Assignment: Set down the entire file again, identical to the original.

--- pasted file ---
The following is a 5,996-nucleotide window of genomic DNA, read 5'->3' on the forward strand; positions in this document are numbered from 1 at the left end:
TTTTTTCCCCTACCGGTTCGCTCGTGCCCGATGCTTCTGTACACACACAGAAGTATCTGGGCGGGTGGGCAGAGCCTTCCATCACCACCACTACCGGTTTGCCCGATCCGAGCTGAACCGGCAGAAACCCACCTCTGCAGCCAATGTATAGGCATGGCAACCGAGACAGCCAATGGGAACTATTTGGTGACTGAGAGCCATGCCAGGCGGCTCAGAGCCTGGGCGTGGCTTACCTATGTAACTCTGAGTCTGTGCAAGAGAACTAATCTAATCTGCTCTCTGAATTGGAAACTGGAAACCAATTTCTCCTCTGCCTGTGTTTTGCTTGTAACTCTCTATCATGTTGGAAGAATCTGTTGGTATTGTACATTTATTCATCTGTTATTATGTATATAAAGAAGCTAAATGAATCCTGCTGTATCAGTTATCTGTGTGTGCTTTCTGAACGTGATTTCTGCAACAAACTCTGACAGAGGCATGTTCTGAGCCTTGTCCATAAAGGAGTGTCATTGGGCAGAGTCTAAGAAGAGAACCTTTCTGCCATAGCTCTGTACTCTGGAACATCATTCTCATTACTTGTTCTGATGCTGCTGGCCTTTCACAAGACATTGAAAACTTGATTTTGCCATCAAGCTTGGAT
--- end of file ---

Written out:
The following is a 5,996-nucleotide window of genomic DNA, read 5'->3' on the forward strand; positions in this document are numbered from 1 at the left end:
TTTTTTCCCCTACCGGTTCGCTCGTGCCCGATGCTTCTGTACACACACAGAAGTATCTGGGCGGGTGGGCAGAGCCTTCCATCACCACCACTACCGGTTTGCCCGATCCGAGCTGAACCGGCAGAAACCCACCTCTGCAGCCAATGTATAGGCATGGCAACCGAGACAGCCAATGGGAACTATTTGGTGACTGAGAGCCATGCCAGGCGGCTCAGAGCCTGGGCGTGGCTTACCTATGTAACTCTGAGTCTGTGCAAGAGAACTAATCTAATCTGCTCTCTGAATTGGAAACTGGAAACCAATTTCTCCTCTGCCTGTGTTTTGCTTGTAACTCTCTATCATGTTGGAAGAATCTGTTGGTATTGTACATTTATTCATCTGTTATTATGTATATAAAGAAGCTAAATGAATCCTGCTGTATCAGTTATCTGTGTGTGCTTTCTGAACGTGATTTCTGCAACAAACTCTGACAGAGGCATGTTCTGAGCCTTGTCCATAAAGGAGTGTCATTGGGCAGAGTCTAAGAAGAGAACCTTTCTGCCATAGCTCTGTACTCTGGAACATCATTCTCATTACTTGTTCTGATGCTGCTGGCCTTTCACAAGACATTGAAAACTTGATTTTGCCATCAAGCTTGGAT